By Travis Fedschun
Published July 31, 2019
The father of one of the two American teens jailed in the fatal stabbing of an Italian police officer said Wednesday his son is "distraught" over what happened the night the officer was slain, but that he was not aware that a friend was armed at the time.
In an exclusive statement to Fox News, Fabrizio Natale said that he visited his son, Gabriel Christian Natale-Hjorth, on Wednesday morning at the Regina Coeli Detention facility which was "very emotional."
"Gabriel is distraught with what happened and cannot come to terms with it," Natale said in a statement to Fox News. "We are deeply upset by his predicament while at the same time convinced of his innocence."
San Francisco teens Finnegan Lee Elder, 19, and Natale-Hjorth, 18, are suspected of fatally stabbing 35-year-old Vice Brigadier Mario Cerciello Rega 11 times last Friday. At a Tuesday press conference, Italian police displayed the weapon the teens allegedly used: a 7-inch Ka-Bar developed for U.S. troops during World War II.
Gen. Francesco Gargaro of Italy's paramilitary Carabinieri police force said the plainclothes police officer had forgotten his gun the night he was fatally stabbed during the confrontation. Gargaro added that even if the officer had been armed, he would not have had time to draw his weapon before he was mortally wounded with a military-style knife.
"In any case, there was no time to use it," Gargaro said.
Cerciello Riga and a partner, Andrea Varriale, were assigned to respond to an extortion attempt involving a failed drug deal, Gargaro said. Thieves had demanded money and cocaine in exchange for returning a stolen backpack, according to Gargaro.
The officers were in plainclothes and identified themselves as Carabinieri as they approached two suspects, but were immediately attacked, Gargaro said. Police have said Elder is suspected of being the one who stabbed Cerciello Rega while Natale-Hjorth is suspected of assaulting the other officer.
Natale told Fox News that his son "never imagined" there would be a confrontation and did not know that his friend was armed.
"He only became aware of what actually happened after his arrest," he said in a statement.
The father added that his son is "just a teenager" who started college last year hoping to become an architect.
"He is devastated by the carabinieri’s death and I for one as a father painfully feel his family’s grief," Natale said
The young Americans' treatment by authorities in Rome became an issue Sunday after Italian newspapers published a photograph of Natale-Hjorth sitting in a police department room with his eyes blindfolded and his hands cuffed behind his back. Prosecutor Michele Prestipino said the blindfolding - a violation of Italian law - was being investigated to determine which Carabinieri officer was responsible for it and how the photo was leaked to the newspapers.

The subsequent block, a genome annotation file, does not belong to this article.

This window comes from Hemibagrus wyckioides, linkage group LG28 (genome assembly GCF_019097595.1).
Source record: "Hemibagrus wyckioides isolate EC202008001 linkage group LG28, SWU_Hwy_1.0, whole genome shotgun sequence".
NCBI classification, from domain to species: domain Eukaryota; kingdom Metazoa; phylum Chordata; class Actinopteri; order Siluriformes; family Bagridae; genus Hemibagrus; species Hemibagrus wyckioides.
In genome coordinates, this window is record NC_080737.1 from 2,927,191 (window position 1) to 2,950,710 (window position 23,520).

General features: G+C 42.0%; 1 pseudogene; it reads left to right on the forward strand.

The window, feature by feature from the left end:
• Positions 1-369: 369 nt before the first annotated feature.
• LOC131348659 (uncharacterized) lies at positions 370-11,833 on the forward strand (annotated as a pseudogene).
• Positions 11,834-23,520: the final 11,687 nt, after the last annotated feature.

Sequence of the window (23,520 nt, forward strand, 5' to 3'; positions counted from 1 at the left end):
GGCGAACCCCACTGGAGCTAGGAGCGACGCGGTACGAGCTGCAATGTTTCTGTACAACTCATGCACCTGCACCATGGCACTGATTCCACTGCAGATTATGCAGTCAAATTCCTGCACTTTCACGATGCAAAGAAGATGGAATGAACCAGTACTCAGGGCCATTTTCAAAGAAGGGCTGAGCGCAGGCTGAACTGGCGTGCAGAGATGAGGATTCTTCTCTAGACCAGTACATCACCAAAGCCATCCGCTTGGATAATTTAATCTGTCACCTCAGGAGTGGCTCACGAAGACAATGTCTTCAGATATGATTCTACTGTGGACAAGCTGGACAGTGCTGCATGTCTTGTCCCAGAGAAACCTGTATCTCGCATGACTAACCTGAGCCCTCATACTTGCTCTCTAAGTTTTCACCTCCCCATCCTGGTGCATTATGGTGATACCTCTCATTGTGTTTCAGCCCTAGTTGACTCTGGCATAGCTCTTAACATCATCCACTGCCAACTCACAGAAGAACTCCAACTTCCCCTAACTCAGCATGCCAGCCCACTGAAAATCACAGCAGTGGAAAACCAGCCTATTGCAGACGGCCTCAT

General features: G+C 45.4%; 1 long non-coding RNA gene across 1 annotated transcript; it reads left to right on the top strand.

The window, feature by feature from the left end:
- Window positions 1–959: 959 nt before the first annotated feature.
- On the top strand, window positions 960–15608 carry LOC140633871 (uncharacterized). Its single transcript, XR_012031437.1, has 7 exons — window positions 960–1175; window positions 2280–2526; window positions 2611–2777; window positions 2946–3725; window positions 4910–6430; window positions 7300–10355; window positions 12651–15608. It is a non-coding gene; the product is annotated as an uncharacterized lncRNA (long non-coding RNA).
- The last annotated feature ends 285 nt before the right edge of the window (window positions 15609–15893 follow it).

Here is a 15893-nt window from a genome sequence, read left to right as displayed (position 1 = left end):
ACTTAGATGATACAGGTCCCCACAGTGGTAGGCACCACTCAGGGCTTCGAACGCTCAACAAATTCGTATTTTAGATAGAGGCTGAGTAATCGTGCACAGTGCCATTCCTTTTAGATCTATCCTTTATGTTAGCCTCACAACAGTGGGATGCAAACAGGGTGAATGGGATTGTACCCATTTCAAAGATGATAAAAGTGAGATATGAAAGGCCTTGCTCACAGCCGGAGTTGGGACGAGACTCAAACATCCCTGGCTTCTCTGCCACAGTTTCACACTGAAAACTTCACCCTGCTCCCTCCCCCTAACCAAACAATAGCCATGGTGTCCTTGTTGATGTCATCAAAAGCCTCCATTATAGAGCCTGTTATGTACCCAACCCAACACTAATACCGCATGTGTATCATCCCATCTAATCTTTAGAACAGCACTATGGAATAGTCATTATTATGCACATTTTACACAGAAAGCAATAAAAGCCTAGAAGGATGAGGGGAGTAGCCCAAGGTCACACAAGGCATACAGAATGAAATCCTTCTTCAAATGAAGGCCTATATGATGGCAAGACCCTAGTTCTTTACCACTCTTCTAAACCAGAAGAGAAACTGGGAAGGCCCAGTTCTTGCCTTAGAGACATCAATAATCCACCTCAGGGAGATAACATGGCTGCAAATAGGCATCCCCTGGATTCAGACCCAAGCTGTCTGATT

"I will refrain from commenting on the treatment to which Gabriel was subjected during his arrest,” his father told Fox News. “I understand the Italian authorities have initiated an inquest and I trust they will ascertain any responsibilities."
The mother of the other American teen jailed said Wednesday she's "heartbroken" at the officer's death. Private Italian TGCom24 ran an interview with the mother of Elder, who, along with friend Natale-Hjorth, is under investigation for the slaying of the officer.
TGCom24 interviewed Elder's mother, identified as Leah Elder, at the entrance to the family's San Francisco home. She said, "we are just heartbroken at the loss of life." Leah Elder said she doesn't know Natale-Hjorth well. She added that the teens' travel plans "came together at the last minute."
During his interrogation, Elder told authorities he stabbed Cerciello Rega because he feared he was being strangled, the judge said while noting in her ruling the teen didn't have any marks on his neck.
The two graduated from the same high school north of San Francisco in 2018. Both had just finished a first year at different community colleges in Southern California.
Fox News' Amy Kellogg, Bradford Betz, and The Associated Press contributed to this report.